TSB has announced plans to roll out iris-scanning technology for its mobile banking app from September.
The move will make the UK high street bank the first in Europe to debut iris-scanning tech.
TSB’s iris recognition tech [source: TSB]
Biometric authentication for banking, in general, has become commonplace over recent years with fingerprints among the preferred method, thanks in large part the inclusion of fingerprint reader technology in higher-end smartphones, particularly since the launch of Apple’s TouchID back in 2013. Voice recognition is used elsewhere in the banking industry, particularly in call centres.
The TSB tech is based on technology from Samsung and only customers with the latest Samsung Galaxy S8 will be able to use iris recognition to access their TSB accounts. The bank already supports fingerprint recognition-based logins.
TSB told us: “Customers with a Samsung Galaxy S8 or S8+ smartphone will have the option, from September 2017, to unlock their TSB mobile banking app using the Samsung Pass iris scanner. TSB’s consumer customers will be able to access their banking using either the fingerprint (an existing feature) or the iris scanner, without any need to remember lengthy IDs or passwords.
TSB’s chief information officer, Carlos Abarca, said iris recognition was more secure than other forms of biometrics. “It takes advantage of 266 different characteristics, compared with 40 for fingerprints,” he said.
“Iris recognition allows you to unlock your TSB mobile app with a simple glance, meaning all of those IDs, passwords and memorable information become a thing of the past.”
The tech offers a blend of security and convenience, according to the bank. Once customers log in after going through an iris scan app, they will need to enter a password or secret number, a TSB spokesman explained. Use of the tech is optional and other account access options will continue to be offered.
German hackers from the Chaos Computer Club were recently able to trick a Samsung Galaxy S8’s iris scanner with a picture of the device owner’s eye and a contact lens. TSB said it was relying not only on biometrics but on a digital certificate pushed onto the phone during the enrolment process, so would-be hackers would need not only a high definition image of their target’s iris but their smartphone in any serious attempt to circumvent the bank’s authentication controls.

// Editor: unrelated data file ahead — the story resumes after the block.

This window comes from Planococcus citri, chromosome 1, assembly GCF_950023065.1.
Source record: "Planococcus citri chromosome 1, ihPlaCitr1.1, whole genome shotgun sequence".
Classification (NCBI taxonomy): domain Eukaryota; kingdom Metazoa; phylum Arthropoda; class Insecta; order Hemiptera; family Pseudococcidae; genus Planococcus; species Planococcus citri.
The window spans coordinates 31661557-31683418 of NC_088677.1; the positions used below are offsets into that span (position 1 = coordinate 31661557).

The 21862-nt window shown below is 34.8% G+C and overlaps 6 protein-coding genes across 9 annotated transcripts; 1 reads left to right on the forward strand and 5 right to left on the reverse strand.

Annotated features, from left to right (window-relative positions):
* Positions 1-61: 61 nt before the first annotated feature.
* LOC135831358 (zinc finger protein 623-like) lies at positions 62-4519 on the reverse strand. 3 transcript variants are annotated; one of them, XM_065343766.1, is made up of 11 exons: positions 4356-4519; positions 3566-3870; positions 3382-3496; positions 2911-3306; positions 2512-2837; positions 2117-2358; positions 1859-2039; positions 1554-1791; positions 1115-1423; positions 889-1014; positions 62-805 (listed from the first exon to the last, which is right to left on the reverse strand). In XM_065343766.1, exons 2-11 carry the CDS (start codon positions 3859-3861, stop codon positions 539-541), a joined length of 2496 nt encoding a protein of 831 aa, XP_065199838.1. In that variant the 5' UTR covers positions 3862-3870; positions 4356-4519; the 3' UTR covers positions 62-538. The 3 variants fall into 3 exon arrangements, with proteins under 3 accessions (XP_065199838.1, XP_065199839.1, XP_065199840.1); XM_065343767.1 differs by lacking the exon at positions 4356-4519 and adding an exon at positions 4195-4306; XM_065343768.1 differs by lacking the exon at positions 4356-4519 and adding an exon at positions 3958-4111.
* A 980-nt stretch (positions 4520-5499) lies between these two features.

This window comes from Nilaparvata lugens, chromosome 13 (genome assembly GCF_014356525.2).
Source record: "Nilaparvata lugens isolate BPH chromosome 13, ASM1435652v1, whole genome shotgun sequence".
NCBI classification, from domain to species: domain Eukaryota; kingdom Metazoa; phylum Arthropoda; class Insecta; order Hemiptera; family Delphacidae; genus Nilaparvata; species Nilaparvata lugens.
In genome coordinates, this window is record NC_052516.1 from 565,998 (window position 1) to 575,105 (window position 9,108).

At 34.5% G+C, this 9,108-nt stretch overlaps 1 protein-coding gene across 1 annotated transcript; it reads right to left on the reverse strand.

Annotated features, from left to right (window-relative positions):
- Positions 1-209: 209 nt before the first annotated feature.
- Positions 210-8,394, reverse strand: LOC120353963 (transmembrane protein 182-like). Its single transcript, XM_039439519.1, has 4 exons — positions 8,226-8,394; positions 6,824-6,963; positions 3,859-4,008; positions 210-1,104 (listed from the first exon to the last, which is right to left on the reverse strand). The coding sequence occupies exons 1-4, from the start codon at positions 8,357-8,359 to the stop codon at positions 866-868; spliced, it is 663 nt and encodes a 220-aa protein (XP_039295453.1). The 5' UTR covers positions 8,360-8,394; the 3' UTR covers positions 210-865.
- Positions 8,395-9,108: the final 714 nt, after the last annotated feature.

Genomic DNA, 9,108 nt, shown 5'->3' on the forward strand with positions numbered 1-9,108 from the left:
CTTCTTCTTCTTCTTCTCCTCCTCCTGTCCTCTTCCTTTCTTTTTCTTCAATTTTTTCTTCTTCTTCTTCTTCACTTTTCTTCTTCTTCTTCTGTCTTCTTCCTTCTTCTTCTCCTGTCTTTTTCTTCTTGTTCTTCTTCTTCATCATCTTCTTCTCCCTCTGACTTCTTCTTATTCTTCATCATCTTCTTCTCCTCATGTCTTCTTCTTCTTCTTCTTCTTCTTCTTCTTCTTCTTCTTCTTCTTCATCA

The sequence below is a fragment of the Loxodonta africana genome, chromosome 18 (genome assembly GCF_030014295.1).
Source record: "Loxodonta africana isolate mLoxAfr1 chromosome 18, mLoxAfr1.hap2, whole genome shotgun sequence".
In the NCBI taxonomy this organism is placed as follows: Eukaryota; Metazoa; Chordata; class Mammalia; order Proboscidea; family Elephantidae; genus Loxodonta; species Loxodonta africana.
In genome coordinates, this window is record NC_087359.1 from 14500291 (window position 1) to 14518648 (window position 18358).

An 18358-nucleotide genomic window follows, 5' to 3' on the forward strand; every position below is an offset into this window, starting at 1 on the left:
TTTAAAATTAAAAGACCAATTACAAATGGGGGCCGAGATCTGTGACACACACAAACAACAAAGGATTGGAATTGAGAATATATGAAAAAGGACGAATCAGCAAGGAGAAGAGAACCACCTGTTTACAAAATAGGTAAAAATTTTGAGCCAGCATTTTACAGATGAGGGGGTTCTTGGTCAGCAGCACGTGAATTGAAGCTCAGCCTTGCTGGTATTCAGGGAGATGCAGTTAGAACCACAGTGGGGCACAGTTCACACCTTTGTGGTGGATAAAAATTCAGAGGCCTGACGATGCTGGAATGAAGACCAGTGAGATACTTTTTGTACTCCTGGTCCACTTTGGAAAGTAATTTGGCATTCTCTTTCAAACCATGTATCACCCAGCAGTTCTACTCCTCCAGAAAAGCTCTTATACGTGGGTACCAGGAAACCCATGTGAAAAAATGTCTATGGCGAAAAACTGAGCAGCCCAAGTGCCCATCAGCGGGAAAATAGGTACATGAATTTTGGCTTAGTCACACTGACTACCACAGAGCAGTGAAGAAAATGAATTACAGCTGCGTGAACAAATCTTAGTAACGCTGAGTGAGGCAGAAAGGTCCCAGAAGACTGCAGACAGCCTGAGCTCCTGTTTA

Security experts gave the move a cautious welcome, noting that biometrics are useful but far from invulnerable. Biometric security is no longer the stuff of spy or sci-fi films. The technology is more secure than password alone but by no means a panacea.
Etienne Greeff, CTO and co-founder of SecureData, commented: “It’s good to see businesses like TSB looking to replace passwords, which are flimsy and easily breached, but hackers are wise to biometrics and it won’t stop them from trying to get their hands on your data. Biometric security has been hacked in the past and there are countless examples of fingerprints being copied, voices being mimicked and iris-scanning software being tricked.”
Multiple attacks on fingerprint scanners have been recorded over the years. HSBC’s voice recognition security system was recently fooled by a BBC journalist and his brother.
“Biometric authentication is not entirely immune to potential attack and therefore should not be relied on as the sole means of verifying a user,” said Richard Parris, chief exec at Intercede. “Rather than use biometrics in isolation, instead businesses need to be looking at strong authentication that incorporates three distinct elements – possession (something you have, such as a smartphone), knowledge (something you know, such as a PIN) and inherence (something you are, an iris scan).
“This allows businesses to verify that the person accessing the service is who they say they are, in addition to limiting the amount of times an individual can attempt access if any of these elements are missing or incorrect.”
Companies storing authentication data have a greater responsibility to safeguard it because it’s harder to recover from breaches. Fingerprint or iris patterns can’t be revoked and changed, unlike password or credit cards. “With board directors to soon be responsible for complying with GDPR, more consideration needs to be had for security techniques deployed today and how we can better protect consumers,” SecureData’s Greeff concluded. ®